If I can go back in time and talk to my high school senior self, I would tell him to extensively research the college I decided to apply to. The faces of the college will always try to put their best out and it your job to find out how would you fit in at that college. Another piece of advice I would tell mysef is to appreciate his teacher relationships and build a better rapport with them. SInce i have graduated, I have asked so many favors from my high school teachers and I am very grateful for what they helped me accomplish. The last piece of advice I would like to give to myself is enjoy the moments you have with your friends at school and outside of school. Your friends were the ones who helped you through your struggles in high school so never take them for granted.
"Personalize" each application for each college if possible and know what college admissions officiers want out of people. Maybe go out and do more extra-cirricular activities and socialize more, and finally, get a better GPA.
There is no perfect blue print to the perfect life know that. At age seventeen you will not have the world in your fingertips, in fact you never will, and its okay don’t stress over it. Everything you do, do for yourself never changes what you love to fit in. Life wasn’t meant for you to be like everyone else. Stay true to yourself, besides why would you act like someone you’re not, and be miserable inside for people who can’t love or appreciate you for who you are. Its okay to not be comfortable with doing new things but don’t let that stop you, because let’s face it change is amazing. High school is not everything and don’t let what people label you as be what you think of yourself. Most importantly learn to love yourself. As you enter a new chapter in your life insecurity can be your biggest down fall love yourself always and know your worth.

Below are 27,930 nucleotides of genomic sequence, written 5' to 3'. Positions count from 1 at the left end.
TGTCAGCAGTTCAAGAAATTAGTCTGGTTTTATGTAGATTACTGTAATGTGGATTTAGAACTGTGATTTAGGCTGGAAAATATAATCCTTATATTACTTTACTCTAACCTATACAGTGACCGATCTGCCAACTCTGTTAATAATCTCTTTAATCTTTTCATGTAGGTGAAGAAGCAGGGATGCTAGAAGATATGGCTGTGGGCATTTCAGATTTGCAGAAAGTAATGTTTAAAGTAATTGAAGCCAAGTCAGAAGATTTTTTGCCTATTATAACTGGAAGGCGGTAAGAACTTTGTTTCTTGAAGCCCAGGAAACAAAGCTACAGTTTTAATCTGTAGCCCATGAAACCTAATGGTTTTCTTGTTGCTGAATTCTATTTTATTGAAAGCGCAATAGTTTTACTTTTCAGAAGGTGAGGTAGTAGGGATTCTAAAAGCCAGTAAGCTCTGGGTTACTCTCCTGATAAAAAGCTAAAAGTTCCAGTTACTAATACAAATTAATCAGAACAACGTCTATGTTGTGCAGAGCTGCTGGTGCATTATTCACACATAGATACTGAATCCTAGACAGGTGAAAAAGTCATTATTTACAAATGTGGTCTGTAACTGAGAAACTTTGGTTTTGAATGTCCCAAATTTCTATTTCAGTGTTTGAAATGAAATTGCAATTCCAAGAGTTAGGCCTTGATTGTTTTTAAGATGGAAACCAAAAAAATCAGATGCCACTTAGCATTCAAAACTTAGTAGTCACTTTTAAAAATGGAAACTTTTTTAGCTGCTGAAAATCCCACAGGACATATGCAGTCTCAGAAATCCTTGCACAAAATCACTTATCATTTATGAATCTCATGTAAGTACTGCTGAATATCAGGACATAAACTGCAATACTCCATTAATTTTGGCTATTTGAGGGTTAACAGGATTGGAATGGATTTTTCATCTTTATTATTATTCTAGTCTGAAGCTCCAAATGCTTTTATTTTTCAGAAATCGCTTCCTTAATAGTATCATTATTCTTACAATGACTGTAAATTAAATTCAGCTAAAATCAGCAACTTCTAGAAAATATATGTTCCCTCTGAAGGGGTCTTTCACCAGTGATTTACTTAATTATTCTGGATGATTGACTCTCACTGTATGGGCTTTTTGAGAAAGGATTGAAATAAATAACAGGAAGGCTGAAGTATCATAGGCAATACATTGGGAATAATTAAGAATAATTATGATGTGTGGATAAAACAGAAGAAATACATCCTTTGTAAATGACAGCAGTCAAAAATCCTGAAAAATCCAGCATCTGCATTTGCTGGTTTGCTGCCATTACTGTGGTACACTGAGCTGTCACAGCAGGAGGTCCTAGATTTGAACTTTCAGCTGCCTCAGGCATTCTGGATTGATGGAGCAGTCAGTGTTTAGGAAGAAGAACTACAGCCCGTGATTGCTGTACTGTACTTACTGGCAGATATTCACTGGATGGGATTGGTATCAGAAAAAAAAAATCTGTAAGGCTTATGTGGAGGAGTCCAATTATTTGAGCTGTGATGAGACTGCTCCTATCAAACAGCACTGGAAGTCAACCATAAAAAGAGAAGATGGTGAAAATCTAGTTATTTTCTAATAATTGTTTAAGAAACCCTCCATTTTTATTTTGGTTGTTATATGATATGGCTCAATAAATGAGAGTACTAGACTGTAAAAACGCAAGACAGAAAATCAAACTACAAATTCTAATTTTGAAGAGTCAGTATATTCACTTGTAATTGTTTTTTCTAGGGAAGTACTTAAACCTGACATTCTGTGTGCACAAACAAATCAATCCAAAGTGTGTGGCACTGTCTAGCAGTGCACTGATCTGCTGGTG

Treasure your time dancing and the wrestling season as much as you can. This will be the best year you'll ever have with time to dance and a coach to condition you. Every sprawl and cougar drill you do, smile; it will only get you stronger. There's no regret in that. Don't be afraid of anything, just go for it. Every meal that Mom cooks for you, treasure it; there is only so many things Mom can do for you before you have to do it completely on your own, and no one else can take care of yourself better. Whenever the weekend rolls around, go to as many jams as you can and go full out every set at the jam; it doesn't matter, vibe out and have fun...you paid the entrance fee, battle and cypher hard! If friends want to hangout, chill with them on the weekend or whenever you’re free. Enjoy every meal you eat, there is no regret in eating good food after a great practice!